You Are Invited
By Dorsetta Hale

There is an elaborate invitation on our refrigerator. It’s for the sister of my daughter’s friend’s Quinceanera, the Hispanic celebration of a 15-year-olds budding womanhood. She’s been invited to quite a few of these. Sometimes our whole family has been invited. I guess it’s quite common around here. You can feel like a wedding crasher until someone says, “Hello. You know so and so?” and you say, “No, but her second cousin is friends with my daughter.” Then they say, “Well, you’re almost family. Have some Chile Flautas.” It goes on like this all day and half the night.


There are no waiters in uniforms, no planners with clipboards. The food, the flowers, the decorations, everything, was made or sponsored by family members, and their names proudly take up no less than half a page on the engraved invitations. That’s a lot of pride.


The year 2006 is shaping up to be big for parties, especially birthdays, what with the oldest of the baby boomer generation turning 60 and all. My family alone is booked solid with major events scheduled through June. A huge family reunion is actually going to take place after all these years. A couple of in-laws will earn their masters degrees. A niece will graduate eighth grade. A dear aunt is turning 75 and my uncle will be 80. Together they’ll mark 50 years of marriage. My husband is entering middle age and doesn’t look any different than he did at his ten-year high school reunion where he was one of six male classmates who still had their hair. My mother will finally qualify for bargain matinees at night and ten percent off store discounts. Genetics are on her side also; with her youthful looks she’ll undoubtedly be asked to show some form of identification or at least state her grand daughters maiden name.


Then there are my twins. My daughter will graduate from Oceana, my son, from Terra Nova. Both events are scheduled the same day. Although I always knew the day would come, that doesn’t make it any easier. It’s only February. Graduation day isn’t until June, but I don’t know how in the world I’m going to have energy to host a party after attending two in one day.


As a stay at home mom when they were little, I was in a position to observe what would be the best environment for them to grow and learn. They had that twin thing going on where they knew instinctively when the other one needed them. It was great at home and on the playground, but I knew it wouldn’t be good for them in the classroom. And so they’ve been in separate classrooms since kindergarten, with the exception of one year at Sharp Park Elementary School, just before it closed. Due to low enrollment, same grade classes were combined.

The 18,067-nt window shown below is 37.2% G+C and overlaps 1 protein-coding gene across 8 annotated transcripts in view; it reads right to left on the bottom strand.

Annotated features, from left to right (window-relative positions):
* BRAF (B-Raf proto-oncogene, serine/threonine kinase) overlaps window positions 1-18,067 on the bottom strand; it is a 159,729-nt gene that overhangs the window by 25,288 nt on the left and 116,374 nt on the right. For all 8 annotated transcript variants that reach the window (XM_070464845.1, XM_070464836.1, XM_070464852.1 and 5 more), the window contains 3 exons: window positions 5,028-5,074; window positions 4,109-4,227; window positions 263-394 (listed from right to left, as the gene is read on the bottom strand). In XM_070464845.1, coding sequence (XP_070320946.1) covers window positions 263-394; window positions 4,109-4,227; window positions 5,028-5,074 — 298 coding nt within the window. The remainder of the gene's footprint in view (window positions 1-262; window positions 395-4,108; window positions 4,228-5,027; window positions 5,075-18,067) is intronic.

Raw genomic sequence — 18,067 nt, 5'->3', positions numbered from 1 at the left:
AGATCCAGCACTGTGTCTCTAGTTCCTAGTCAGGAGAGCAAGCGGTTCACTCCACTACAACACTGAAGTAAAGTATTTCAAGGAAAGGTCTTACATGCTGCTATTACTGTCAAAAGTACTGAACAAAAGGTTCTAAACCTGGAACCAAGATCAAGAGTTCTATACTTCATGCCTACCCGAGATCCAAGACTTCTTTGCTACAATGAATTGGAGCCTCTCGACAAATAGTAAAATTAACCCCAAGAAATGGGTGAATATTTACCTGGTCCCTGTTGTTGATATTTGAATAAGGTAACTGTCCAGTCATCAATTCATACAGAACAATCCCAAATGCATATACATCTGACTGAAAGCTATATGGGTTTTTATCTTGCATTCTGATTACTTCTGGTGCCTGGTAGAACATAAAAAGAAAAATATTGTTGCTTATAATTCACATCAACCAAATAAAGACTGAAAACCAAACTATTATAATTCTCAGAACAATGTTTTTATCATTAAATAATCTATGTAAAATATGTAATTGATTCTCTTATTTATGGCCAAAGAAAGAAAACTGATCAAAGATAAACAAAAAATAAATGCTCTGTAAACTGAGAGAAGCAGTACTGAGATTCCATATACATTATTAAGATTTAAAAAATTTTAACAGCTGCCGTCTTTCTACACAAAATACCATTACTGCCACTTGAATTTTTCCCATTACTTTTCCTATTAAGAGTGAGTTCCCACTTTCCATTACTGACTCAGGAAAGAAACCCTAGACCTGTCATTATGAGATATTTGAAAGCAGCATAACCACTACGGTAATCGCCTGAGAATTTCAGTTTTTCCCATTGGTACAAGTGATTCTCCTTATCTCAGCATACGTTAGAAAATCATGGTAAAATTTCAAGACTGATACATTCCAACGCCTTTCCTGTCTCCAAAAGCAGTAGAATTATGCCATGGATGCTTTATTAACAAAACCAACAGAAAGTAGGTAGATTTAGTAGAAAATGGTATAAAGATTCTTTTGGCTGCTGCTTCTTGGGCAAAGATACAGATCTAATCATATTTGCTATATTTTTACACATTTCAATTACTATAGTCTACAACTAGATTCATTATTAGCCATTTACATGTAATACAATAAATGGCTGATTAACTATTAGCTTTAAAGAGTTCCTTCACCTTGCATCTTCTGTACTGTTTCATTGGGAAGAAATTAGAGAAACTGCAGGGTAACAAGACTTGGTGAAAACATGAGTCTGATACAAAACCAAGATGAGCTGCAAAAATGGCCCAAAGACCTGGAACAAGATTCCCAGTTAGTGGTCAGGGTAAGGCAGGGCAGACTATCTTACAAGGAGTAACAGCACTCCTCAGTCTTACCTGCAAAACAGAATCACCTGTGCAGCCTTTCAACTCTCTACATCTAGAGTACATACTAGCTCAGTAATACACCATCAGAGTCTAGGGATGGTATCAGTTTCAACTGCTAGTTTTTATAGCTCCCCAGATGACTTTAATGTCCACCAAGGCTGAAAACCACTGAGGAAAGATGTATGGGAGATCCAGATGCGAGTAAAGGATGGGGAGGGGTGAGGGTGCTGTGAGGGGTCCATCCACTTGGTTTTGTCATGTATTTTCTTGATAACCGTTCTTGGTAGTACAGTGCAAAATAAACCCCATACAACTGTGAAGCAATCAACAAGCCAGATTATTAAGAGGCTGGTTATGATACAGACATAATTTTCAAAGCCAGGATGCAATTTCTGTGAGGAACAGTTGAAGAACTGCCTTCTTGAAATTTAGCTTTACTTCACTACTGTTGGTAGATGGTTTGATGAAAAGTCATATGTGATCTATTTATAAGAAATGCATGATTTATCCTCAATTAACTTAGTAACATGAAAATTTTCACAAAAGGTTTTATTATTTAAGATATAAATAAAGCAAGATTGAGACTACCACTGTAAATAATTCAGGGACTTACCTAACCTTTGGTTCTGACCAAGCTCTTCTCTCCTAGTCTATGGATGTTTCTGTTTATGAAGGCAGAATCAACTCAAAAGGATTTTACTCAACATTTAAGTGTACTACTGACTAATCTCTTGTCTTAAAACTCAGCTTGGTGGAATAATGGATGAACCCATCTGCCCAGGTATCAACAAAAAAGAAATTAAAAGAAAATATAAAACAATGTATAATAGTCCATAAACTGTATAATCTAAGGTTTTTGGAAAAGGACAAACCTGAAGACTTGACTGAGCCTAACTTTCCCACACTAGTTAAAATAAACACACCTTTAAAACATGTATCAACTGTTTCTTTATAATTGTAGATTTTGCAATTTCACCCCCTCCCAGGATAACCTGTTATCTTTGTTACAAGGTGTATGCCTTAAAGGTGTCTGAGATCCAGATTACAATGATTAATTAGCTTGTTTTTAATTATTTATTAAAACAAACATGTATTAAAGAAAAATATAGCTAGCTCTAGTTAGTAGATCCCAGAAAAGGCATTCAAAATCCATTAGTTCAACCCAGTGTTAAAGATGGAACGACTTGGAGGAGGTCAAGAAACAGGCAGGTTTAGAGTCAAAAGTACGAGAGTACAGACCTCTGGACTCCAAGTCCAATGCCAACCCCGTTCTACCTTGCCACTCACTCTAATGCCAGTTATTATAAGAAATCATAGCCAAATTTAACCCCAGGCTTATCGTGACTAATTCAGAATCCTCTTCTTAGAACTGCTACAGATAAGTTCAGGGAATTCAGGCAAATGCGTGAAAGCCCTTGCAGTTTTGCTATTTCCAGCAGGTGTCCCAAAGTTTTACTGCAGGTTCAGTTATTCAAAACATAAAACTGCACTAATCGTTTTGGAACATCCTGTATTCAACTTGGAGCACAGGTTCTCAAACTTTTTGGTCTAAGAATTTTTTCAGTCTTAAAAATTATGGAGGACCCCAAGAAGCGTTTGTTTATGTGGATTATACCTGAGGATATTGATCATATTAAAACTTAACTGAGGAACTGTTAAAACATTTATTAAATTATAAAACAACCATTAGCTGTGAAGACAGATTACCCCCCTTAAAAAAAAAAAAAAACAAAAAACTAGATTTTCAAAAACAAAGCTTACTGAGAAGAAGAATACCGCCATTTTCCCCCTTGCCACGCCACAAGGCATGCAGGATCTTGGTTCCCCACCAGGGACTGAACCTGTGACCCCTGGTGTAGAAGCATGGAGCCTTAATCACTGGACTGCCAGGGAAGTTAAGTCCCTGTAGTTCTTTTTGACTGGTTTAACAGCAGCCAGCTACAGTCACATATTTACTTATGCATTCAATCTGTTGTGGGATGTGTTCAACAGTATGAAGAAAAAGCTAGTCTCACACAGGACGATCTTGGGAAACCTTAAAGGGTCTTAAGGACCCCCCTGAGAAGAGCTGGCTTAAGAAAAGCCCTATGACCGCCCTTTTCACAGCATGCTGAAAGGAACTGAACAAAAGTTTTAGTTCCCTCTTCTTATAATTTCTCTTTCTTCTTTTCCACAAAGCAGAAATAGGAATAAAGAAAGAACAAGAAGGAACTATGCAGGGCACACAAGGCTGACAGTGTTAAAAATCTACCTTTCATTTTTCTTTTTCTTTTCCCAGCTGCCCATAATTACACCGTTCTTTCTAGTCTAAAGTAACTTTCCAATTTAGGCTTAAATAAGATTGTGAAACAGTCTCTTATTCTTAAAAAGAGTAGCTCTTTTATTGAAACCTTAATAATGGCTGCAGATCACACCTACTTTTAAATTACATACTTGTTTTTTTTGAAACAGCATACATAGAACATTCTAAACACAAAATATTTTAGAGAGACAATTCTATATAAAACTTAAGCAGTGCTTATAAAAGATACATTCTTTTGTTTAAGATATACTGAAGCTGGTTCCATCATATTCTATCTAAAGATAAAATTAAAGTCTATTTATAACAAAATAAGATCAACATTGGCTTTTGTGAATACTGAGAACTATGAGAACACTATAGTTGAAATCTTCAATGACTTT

I’d ask, “How was your day?” and Ali would answer, “Drew didn’t eat all his lunch and he traded his sandwich with Juan.” Drew would counter with; “Mrs. Hoffman had to tell Ali to be quiet again during SSR (Silent Sustained Reading).”


I was so happy when things got back to normal and they were separated again. Eventually they were in high school, and Oceana had to cut just about every sports program. We didn’t have much choice. Terra Nova was very big on athletics, which was perfect for our mobile growing boy. Oceana offered academics with a view for his twin sister. This time they were separated geographically, coastal and inland, north and south. It wasn’t too much of a problem. As parents, you find carpools, split Back To School nights and do what you have to do.


Last week before the varsity basketball game between Terra Nova and Oceana, the boys all greeted each other by laughing, shaking hands and hugging. It’s a small town and they’ve played together off and on since they learned the game in elementary school.


I’m probably not the only parent, relative or friend who’ll be attending two high school graduations in Pacifica on the same day. It will be a cause for celebration, but it won’t be easy. People will come from miles away. Ladies makeup won’t look as fresh after hours in the gym, the sun and/or fog. Men will tire of holding their camcorders. Little kids will want their juice.


It’s only February. We have time to prepare. My son will be there for his twin sister’s graduation and she will be there for his. There will be cake afterward.


Copyright 2006, Dorsetta Hale

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